P0401 is a very common OBDII trouble code. It has to do with the emissions system and stands for:
P0401: EGR → Insufficient Flow
The EGR system on a vehicle is responsible for re-circulating exhaust gasses in order to lower the vehicles emissions output. There are three main parts to the EGR system. They are the EGR Valve, Differential Pressure Sensor, and the Actuator Solenoid.
P0401 is a general code, which means that regardless of the year (1996+ anyway) and the model, it’ll have the same meaning regardless of which manufacturer built the vehicle.
Most of the time there are not going to be symptoms when P0401 is triggered, other than the service engine soon light itself. In some extreme cases, you may notice a slight ping or knock.
- Service Engine Soon Light– P0401 will illuminate the service engine soon light.
- Knocking Sound– In certain cases, there may be a noticeable knock that comes from the vehicle. It’ll sound almost like piston slap.
Diagnosing what is causing the P0401 code is typically not very tricky. Here are the most common causes of P0401:
- Blocked EGR Tube– The tube that carries the exhaust gases back to the motor may clog up over time. Alternatively, it can become bent or kinked. This is especially true if you are experiencing P0401 right after doing some engine work. Check the tube and see if it is cracked, clogged or otherwise damaged.
- EGR Valve Itself is Bad– The EGR valve itself is usually not going to be the place to start. But, they certainly are the cause of P0401 often enough.
- Vacuum Issues– The EGR valve relies on engine vacuum to operate. So, if you are encountering P0401 and other codes, the P0401 may be a symptom of larger problems. For instance, if the motor is not running well enough to create sufficient vacuum to operate the EGR valve, than P0401 will often be thrown.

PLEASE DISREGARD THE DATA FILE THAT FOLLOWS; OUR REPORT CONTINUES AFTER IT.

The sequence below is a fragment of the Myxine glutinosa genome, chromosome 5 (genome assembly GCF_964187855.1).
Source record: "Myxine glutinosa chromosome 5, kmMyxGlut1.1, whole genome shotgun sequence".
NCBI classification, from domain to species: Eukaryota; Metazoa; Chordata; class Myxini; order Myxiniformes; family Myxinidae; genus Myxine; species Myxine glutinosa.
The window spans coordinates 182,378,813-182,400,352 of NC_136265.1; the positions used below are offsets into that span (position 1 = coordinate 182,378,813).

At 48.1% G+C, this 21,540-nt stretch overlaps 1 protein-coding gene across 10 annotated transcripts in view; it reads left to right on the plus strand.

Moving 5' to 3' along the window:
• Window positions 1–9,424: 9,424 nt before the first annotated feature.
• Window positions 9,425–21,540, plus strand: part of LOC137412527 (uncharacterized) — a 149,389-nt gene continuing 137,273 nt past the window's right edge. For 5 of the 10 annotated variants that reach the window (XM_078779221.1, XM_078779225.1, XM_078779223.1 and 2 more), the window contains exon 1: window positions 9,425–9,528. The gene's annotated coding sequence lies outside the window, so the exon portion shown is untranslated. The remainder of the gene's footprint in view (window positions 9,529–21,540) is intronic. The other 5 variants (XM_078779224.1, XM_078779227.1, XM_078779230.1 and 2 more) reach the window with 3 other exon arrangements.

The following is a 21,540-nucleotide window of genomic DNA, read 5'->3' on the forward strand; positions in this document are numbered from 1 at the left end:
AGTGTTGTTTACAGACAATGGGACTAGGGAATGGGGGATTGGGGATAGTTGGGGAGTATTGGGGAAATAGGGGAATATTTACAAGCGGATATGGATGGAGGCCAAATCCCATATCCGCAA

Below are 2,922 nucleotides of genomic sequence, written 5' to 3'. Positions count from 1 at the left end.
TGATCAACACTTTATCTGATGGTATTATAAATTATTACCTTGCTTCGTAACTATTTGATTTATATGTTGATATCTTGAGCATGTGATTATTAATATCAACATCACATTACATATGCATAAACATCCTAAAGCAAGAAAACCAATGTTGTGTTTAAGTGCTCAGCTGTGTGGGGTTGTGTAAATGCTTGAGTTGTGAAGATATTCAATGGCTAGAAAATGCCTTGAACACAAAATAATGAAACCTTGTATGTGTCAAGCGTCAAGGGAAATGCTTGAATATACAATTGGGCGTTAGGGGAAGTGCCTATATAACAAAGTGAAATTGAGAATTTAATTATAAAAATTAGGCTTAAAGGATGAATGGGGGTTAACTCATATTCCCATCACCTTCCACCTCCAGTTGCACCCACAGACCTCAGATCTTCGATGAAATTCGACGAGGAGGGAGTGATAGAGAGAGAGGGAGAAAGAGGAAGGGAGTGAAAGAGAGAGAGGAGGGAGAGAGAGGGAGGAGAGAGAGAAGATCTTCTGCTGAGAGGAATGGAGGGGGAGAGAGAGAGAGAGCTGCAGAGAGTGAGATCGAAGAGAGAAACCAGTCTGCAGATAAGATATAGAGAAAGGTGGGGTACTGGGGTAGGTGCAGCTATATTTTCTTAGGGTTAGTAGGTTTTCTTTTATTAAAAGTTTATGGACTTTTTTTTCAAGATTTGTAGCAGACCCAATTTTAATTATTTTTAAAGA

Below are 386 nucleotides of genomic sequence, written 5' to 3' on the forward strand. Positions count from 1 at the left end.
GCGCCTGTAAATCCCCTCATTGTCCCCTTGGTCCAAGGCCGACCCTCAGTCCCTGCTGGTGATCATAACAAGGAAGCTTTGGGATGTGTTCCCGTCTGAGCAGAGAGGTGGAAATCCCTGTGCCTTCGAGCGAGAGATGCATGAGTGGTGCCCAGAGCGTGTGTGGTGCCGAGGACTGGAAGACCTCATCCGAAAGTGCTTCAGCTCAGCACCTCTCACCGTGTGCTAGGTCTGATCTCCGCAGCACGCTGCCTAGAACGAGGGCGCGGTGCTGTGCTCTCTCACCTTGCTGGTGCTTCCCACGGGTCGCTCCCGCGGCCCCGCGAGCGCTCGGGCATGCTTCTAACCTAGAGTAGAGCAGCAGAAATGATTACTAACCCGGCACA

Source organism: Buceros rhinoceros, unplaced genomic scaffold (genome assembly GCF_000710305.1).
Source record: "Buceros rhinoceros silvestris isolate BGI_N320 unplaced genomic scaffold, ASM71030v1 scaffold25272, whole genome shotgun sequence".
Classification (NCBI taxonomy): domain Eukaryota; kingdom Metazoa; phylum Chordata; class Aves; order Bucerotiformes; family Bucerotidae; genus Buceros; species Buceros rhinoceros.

- Sensor Issue– The Differential Pressure Feedback- EGR sensor can go faulty and cause the EGR valve to stop operating properly and throw the code.
The good news with P0401 is that it rarely ever costs much money to fix, and it is usually pretty easy to get the problem, since it is right on top of the engine. Most folks see P0401 Insufficient EGR flow, look up the price of an EGR valve, see how cheap it is and just throw a new one on.
That’s often a mistake. That’s because the EGR valve is not going to be the culprit most of the time. Here are some of the most common fixes to help clear the P0401:
- Check the Tube- It’s a good idea to check the tube going to the EGR because it’s often the cause of P0401, easy to do, fast, and replacing it is very affordable. If it’s cracked, you’ll need to get a new one. If it’s clogged you can get away with cleaning it and replacing it.
- Check DPFE Sensor Voltage- If you are good with a voltage meter go ahead and test it. Here’s a good article on how to do that from It Still Runs: How to Test DPFE Sensor.
- Test the EGR Valve- A vacuum gauge will help you determine if the EGR valve itself has gone bad. Here’s an article from Autozone on how to test it with a vacuum gauge.
Testing your EGR system is relatively easy to do. The most challenging aspect is the DPFE sensor. If you aren’t sure you can tackle that, you can always test everything else first. By process of elimination, you can be relatively confident that the DPFE is at fault. If there is anything you would like to add about P0401, please feel free to add a comment below. Good luck!!